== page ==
YouTube’s Music App Could Rule All Streaming Services
YouTube’s audience is unique. They love to engage. They watch, like, and share. They make remixes, covers, lyrics clips, and response videos. And they do this for everything that’s already part of the YouTube collection, including official music videos, fan videos, and concert footage.
Now, YouTube is taking this massive corpus, mixing in some neat new features, and opening it up to everyone as a standalone app with a clear focus on just the music. Today, the company is launching its first official standalone music app called, well, YouTube Music.
My favorite feature of all is something called the offline mixtape. You determine how much of your phone’s data you’re willing to spare for songs, pick the audio quality, and let the app make you a playlist. It’s a lot like Spotify’s excellent Discover feature, except it’s refreshed daily, not weekly. The offline mixtape is another exclusive for YouTube Red subscribers.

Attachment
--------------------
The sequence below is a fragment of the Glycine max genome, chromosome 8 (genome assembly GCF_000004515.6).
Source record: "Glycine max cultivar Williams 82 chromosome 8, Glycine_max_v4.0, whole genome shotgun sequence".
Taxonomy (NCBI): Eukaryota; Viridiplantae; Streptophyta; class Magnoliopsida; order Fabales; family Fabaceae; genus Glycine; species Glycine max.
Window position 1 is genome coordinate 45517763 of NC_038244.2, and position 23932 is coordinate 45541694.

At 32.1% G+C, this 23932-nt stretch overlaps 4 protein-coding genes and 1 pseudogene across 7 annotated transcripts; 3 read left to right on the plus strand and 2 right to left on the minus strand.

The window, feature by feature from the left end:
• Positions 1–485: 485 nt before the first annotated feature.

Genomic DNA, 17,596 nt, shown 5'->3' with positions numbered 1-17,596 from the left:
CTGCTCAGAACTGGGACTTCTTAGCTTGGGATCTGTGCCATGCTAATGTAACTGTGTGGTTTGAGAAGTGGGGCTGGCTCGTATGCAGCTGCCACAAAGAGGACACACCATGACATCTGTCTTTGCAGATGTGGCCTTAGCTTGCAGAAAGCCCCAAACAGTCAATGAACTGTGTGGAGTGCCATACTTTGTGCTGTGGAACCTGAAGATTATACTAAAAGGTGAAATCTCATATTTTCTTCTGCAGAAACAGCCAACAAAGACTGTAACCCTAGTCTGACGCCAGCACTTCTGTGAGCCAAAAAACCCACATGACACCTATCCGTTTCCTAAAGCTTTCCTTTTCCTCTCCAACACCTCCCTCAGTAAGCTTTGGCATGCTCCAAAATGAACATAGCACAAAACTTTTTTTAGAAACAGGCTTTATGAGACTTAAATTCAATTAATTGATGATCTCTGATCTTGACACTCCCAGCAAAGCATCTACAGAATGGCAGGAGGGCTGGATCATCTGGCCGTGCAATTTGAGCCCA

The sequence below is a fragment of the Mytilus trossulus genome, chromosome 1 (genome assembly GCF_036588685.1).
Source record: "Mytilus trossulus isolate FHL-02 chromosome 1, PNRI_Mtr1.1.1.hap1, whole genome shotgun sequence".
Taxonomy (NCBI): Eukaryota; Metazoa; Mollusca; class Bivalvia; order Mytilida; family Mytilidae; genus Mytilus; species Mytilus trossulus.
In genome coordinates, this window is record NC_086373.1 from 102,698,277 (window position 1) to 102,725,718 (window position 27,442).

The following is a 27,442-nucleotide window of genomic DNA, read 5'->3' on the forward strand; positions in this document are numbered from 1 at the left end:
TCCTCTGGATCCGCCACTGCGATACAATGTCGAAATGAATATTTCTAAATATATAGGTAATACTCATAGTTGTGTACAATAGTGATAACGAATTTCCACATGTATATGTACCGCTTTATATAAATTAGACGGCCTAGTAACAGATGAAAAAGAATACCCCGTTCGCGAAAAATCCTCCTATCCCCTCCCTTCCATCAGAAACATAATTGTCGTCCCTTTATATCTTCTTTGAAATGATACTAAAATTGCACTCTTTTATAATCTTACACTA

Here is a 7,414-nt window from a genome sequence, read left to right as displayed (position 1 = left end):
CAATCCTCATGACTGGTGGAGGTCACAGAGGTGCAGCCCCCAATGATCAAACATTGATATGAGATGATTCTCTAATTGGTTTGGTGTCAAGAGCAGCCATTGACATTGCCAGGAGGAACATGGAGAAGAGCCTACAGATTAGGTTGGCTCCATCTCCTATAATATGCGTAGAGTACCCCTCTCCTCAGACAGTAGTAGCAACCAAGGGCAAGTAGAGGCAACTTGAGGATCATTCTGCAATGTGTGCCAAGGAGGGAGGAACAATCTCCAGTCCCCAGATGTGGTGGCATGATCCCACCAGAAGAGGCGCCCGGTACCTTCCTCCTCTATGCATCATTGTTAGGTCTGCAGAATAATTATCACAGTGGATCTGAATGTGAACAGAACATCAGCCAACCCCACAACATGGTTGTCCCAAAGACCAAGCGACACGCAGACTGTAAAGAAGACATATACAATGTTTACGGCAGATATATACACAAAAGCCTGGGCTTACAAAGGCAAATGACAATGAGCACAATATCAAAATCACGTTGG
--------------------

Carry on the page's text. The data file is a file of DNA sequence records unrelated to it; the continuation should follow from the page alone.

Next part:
The manner that Google has been able to develop and expand YouTube is remarkable. The YouTube that they acquired in 2006 is still recognizable today, but its present culture and varied uses of the service (such as this music focus) would be alien then. I’m certainly interested in the ‘offline mixtape’ and what YouTube does with it, as well as the integration of user generated content. Some things need to be solved … the way that YouTube presents its auto-generated music ‘videos’ is a bit clunky (here’s an example) and I’m curious how that will translate to the YouTube Music app. And there’s also the familiar issue of YouTube’s fuzzy transparency with how music creators are getting paid.